Which Republican candidates are winning with female donors? Hint: not Trump

October 28, 2015, 7:02 PM UTC
Republican Presidential Candidates Address 2015 Family Leadership Summit
AMES, IA - JULY 18: Republican presidential hopeful businessman Donald Trump fields questions at The Family Leadership Summit at Stephens Auditorium on July 18, 2015 in Ames, Iowa. According to the organizers the purpose of The Family Leadership Summit is to inspire, motivate, and educate conservatives. (Photo by Scott Olson/Getty Images)
Photograph by Scott Olson — Getty Images

While women outnumber men in the U.S., less than a third of political donors are female, according to an analysis of donor data by Crowdpac, a start-up that tracks donations. And of those pols who do receive financial support from women, most are female Democrats.

With this in mind, it comes as no surprise that Hillary Clinton receives a little over half of her donations from women (50.2%, according to the Center for Responsive Politics, a research group tracking money in politics). But how much do the Republican candidates, most of whom are male, get from their female constituents?

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Mother Jones looked at the gender breakdown of the GOP donors using the Center’s data (which includes those who donated $200 or more) and came to a not-so-shocking conclusion: Donald Trump comes in dead last.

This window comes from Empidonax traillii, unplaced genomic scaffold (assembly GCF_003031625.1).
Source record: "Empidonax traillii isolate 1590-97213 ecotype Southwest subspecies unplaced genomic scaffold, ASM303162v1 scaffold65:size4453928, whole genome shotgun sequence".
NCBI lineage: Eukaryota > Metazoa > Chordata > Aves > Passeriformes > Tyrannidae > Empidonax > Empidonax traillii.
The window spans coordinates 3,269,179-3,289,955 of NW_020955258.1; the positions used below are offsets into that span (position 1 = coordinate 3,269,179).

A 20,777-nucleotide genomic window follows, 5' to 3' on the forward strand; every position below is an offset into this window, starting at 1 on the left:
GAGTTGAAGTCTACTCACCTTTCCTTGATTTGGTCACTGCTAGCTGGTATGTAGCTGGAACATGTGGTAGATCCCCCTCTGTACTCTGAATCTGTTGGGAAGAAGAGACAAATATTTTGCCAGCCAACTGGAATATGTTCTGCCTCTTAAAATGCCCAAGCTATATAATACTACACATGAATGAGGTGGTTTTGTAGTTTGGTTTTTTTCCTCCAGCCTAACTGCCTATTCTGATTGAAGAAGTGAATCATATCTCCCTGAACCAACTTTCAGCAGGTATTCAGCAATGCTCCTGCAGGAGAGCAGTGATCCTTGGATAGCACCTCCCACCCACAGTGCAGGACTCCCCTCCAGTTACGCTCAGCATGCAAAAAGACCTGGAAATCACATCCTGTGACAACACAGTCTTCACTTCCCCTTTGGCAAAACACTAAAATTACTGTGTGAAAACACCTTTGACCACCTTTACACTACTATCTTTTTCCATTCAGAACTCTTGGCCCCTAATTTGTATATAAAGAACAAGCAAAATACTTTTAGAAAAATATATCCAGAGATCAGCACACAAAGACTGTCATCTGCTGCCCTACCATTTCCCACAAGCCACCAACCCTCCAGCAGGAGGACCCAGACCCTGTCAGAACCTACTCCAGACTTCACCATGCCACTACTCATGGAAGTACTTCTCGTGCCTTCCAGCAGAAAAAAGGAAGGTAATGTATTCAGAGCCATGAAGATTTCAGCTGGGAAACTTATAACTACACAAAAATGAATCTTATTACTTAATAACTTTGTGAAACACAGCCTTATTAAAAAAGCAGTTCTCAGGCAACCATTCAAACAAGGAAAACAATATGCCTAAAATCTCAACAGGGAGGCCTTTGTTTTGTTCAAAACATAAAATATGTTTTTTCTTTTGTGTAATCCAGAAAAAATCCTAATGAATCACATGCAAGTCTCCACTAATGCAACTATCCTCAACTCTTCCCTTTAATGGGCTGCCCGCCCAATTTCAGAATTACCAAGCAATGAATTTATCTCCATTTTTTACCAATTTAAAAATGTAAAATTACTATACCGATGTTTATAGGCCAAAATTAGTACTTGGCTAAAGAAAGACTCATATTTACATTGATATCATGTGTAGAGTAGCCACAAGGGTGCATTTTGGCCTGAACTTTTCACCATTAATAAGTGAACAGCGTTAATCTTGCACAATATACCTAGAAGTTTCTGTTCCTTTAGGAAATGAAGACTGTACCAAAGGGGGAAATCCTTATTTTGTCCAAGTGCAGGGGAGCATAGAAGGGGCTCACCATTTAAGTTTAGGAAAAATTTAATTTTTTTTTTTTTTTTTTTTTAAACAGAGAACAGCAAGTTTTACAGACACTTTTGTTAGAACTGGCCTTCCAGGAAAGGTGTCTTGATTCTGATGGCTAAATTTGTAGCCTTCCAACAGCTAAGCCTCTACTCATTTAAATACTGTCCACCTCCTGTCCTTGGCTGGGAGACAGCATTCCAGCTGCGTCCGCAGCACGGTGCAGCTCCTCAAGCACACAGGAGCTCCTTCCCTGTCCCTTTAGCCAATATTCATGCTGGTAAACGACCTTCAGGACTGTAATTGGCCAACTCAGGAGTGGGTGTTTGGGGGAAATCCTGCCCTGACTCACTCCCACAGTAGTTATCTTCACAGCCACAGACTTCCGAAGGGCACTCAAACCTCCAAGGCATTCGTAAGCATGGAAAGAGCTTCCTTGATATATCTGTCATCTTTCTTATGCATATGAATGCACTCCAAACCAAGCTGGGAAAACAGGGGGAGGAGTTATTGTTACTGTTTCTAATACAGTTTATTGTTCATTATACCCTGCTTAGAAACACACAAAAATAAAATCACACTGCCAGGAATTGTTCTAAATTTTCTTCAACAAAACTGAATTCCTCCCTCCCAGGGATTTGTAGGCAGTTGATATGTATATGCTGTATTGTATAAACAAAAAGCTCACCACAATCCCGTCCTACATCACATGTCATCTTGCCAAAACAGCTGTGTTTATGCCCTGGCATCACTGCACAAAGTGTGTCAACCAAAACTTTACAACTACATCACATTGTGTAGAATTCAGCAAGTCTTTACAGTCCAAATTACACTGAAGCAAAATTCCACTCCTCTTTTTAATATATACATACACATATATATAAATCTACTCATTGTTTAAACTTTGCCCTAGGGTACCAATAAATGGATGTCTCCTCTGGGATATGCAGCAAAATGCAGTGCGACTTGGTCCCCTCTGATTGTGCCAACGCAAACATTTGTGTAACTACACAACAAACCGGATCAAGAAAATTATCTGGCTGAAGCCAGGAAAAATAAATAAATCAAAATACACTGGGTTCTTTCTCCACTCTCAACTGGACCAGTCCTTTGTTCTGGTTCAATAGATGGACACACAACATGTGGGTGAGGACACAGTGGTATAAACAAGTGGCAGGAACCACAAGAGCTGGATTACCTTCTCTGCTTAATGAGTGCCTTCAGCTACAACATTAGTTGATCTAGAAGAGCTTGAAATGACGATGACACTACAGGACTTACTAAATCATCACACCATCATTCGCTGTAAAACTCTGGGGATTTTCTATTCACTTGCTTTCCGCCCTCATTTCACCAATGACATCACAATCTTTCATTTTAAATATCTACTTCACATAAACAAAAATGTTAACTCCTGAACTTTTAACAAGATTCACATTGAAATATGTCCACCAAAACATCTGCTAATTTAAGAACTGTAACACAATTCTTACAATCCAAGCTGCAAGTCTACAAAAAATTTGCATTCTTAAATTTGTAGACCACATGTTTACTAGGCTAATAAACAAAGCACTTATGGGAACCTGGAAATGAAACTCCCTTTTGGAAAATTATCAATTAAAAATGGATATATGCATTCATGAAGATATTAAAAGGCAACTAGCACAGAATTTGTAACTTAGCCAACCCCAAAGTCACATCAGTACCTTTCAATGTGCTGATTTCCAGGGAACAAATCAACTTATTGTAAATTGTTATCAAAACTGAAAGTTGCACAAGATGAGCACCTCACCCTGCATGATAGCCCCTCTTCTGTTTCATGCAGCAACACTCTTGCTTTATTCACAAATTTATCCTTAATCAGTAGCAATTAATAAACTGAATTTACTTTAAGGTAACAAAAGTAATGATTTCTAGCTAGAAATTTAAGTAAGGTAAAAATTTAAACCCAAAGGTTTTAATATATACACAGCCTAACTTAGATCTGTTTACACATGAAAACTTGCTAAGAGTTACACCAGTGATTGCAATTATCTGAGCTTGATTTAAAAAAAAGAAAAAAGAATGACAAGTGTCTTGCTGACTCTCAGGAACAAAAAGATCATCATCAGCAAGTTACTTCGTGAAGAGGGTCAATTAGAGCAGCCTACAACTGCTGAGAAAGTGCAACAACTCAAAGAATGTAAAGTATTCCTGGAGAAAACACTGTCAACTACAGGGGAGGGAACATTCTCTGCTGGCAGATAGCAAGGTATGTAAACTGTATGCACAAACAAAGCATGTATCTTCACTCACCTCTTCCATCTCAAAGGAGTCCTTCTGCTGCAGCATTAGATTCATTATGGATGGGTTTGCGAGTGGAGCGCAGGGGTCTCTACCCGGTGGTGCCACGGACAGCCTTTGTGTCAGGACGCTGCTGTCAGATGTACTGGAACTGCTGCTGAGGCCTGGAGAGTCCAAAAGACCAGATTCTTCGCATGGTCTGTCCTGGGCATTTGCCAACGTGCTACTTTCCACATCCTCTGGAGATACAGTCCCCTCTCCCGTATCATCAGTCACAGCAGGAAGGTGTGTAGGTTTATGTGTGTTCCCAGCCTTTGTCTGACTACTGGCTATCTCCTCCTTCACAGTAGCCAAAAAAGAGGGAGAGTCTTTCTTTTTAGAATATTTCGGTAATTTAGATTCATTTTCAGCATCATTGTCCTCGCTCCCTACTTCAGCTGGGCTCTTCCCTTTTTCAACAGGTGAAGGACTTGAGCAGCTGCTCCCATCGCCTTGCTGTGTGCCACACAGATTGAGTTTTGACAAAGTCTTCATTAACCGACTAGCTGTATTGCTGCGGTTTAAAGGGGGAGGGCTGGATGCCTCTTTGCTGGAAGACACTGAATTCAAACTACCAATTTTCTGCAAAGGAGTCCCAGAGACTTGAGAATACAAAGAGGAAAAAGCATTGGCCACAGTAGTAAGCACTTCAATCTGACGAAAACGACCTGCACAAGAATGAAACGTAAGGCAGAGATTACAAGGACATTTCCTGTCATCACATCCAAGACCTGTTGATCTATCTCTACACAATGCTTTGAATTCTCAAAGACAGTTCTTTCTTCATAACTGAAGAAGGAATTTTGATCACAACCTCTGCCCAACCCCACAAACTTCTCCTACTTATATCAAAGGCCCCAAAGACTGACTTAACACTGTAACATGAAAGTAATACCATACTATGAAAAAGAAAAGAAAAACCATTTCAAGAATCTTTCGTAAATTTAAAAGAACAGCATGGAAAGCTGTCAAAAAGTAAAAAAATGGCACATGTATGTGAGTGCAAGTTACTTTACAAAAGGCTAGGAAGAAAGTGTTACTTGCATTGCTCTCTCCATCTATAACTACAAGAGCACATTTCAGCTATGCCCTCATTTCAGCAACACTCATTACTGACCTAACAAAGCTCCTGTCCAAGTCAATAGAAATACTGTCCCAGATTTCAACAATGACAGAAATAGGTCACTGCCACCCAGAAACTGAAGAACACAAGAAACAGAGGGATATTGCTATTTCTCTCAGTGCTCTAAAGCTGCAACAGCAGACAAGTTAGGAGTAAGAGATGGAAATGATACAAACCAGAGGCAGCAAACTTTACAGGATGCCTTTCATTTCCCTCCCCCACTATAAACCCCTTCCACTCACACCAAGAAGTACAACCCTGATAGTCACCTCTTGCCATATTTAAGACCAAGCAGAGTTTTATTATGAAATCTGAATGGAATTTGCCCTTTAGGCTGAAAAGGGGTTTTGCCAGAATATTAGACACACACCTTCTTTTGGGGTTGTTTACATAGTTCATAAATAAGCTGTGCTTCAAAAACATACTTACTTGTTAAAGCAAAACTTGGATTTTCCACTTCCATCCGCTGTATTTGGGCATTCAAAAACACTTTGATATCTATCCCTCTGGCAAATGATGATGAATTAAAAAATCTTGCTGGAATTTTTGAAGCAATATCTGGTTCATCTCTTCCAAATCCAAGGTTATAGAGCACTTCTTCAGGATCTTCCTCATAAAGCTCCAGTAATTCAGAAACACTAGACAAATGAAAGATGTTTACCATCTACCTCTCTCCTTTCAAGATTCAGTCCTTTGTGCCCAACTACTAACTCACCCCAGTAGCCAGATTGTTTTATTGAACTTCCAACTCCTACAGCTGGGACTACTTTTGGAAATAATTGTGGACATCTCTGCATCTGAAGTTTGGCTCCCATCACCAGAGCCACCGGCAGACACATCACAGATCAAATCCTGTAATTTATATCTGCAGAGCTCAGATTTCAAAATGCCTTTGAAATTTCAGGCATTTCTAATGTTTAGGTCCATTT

Trump, who received the least contributions of any candidate by far, also had the smallest percentage of contribution from female donors, at just 18%. Interestingly, the candidate who was most favored by female contributors was Ben Carson, who received about 39% of his funds from women.

The gender breakdown of remainder of the other top siz GOP candidates’ funds aligned with the overall donor breakdown: Jeb Bush, Carly Fiorina, Marco Rubio, and Ted Cruz all received about a third of their donations from women.

Apparently, female donors aren’t quick to forget Trump’s history of insults to women, which have included words like “pigs, dogs, slobs, and disgusting animals,” to quote Fox new anchor Megyn Kelly.

For comparison, 44% of President Barack Obama’s donations came from women in 2012, vs. 28% from Mitt Romney. In 2008, Obama received 42% of contributions from women, compared to John McCain’s 28%.

If history is any guide, presidential hopefuls need to get female donors on board.

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